What's going on with Tom Brady and the Patriots?

There’s no need to run through Tom Brady’s resume; he’s been the most accomplished quarterback for the greatest dynasty the NFL has ever seen. But after 20 years with the New England Patriots, Brady is on the brink of becoming a free agent for the first time in his career. It’s safe to say his fate is going to be the dominant story of the offseason.

A number of factors have brought Brady and the Pats to this point. Where the two sides go from here is anyone’s guess. Let’s run through a list of questions to get everyone up to speed on where things stand – and where they might go from here. You may begin.

Do you really think Brady and the Patriots will get a divorce?

Not really? But also, maybe? The situation really does seem to be that knotty, at least right now.

Why?

Brady will be 43 in August, for one thing. And for as much as he’s seemed to defy life’s aging process, he sure as hell won’t do that forever. Yes, Brady was reduced to throwing to Julian Edelman and a group of lobstermen from Kittery by the end of last season. Yes, New England has the league’s oldest roster, and legendary offensive line coach Dante Scarnecchia has retired again. But Brady’s also not playing at an elite level anymore. The Pats won 12 games in 2019, but they also got bounced on Wild Card Weekend for the first time in 10 years.

Is that what might lead to a separation?

Not exactly. This situation has been brewing for a few years. Brady has said on multiple occasions that he intends to play until he’s 45, if not longer. And his competitiveness is legendary. Bill Belichick, in his role as head coach, understands Brady’s value to the Pats in the here and now. But in Belichick’s other role as general manager, he knows he has to weigh Brady’s current value against sustaining a stable future for the franchise, in part by preparing for the day Brady’s performance falls off a cliff. Belichick has famously avoided sentimentality when making personnel decisions; it’s long been his preference to move on from a player a year too early than a year too late. Brady presents a genuine test of the limits of that philosophy.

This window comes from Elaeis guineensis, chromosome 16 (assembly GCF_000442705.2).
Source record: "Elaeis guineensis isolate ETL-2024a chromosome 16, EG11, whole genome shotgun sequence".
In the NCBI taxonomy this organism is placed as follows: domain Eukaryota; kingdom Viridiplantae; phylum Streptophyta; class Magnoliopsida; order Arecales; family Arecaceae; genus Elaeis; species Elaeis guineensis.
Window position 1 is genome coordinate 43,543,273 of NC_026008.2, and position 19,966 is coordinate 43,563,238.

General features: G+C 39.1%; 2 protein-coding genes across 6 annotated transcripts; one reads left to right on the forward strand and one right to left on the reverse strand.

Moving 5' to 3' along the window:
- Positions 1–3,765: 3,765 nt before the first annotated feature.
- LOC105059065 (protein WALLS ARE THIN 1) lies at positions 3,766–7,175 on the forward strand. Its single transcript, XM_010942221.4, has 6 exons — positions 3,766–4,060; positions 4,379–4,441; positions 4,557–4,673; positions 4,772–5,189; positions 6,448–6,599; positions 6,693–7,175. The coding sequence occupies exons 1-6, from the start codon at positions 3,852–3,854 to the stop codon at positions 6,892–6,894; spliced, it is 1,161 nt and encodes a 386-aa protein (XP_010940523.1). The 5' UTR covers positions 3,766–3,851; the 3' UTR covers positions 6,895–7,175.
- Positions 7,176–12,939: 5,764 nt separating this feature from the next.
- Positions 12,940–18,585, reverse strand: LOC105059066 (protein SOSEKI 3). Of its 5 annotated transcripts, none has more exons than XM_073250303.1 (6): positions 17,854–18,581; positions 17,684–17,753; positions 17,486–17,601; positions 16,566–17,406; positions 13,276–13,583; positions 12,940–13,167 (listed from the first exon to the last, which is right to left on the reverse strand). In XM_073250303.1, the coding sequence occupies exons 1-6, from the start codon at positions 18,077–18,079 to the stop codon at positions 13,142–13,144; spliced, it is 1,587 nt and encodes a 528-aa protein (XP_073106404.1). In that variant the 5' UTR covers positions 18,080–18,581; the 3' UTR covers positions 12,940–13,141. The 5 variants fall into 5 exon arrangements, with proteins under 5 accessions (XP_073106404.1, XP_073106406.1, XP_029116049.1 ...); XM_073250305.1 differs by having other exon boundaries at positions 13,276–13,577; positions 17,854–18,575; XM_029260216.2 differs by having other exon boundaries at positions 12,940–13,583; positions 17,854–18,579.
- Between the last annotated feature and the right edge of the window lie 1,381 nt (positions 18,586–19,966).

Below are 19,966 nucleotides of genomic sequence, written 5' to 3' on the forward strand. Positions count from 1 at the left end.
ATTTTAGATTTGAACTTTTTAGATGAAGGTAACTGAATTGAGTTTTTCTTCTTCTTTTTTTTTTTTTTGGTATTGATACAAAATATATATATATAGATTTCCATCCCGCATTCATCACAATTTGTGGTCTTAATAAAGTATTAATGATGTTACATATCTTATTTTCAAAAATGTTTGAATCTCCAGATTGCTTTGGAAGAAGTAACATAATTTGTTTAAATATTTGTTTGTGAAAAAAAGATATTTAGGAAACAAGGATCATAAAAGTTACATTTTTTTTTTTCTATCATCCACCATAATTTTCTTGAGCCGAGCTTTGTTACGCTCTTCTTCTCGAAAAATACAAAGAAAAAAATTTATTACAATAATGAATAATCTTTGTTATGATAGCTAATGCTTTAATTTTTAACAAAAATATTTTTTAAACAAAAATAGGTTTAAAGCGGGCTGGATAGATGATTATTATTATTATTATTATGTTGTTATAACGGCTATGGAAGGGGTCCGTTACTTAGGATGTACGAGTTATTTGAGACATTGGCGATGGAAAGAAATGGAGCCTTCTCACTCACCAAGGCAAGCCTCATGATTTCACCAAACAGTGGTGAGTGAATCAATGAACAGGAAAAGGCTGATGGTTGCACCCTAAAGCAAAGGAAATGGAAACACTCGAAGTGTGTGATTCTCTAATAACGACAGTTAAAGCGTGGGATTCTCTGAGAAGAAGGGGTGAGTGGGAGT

The Brady-Belichick partnership may be near an end. Boston Globe / Getty Images

Ah. So how is all this playing out?

As Tom E. Curran reported for NBC Sports Boston, Brady has wanted a multi-year contract since before the start of the 2017 season, but the Pats have preferred to proceed on a year-to-year basis. It also became screamingly obvious last year how talent-deficient New England was at tight end and wide receiver, though the team did take fliers on Antonio Brown and Josh Gordon that didn’t pan out. At the same time, Curran suggested that a deal similar to the two-year, $50-million pact Drew Brees received from the Saints in March 2018 might have been enough to keep Brady happy.

I’m confused. Wasn’t the contract Brady signed last summer a two-year extension worth $70 million?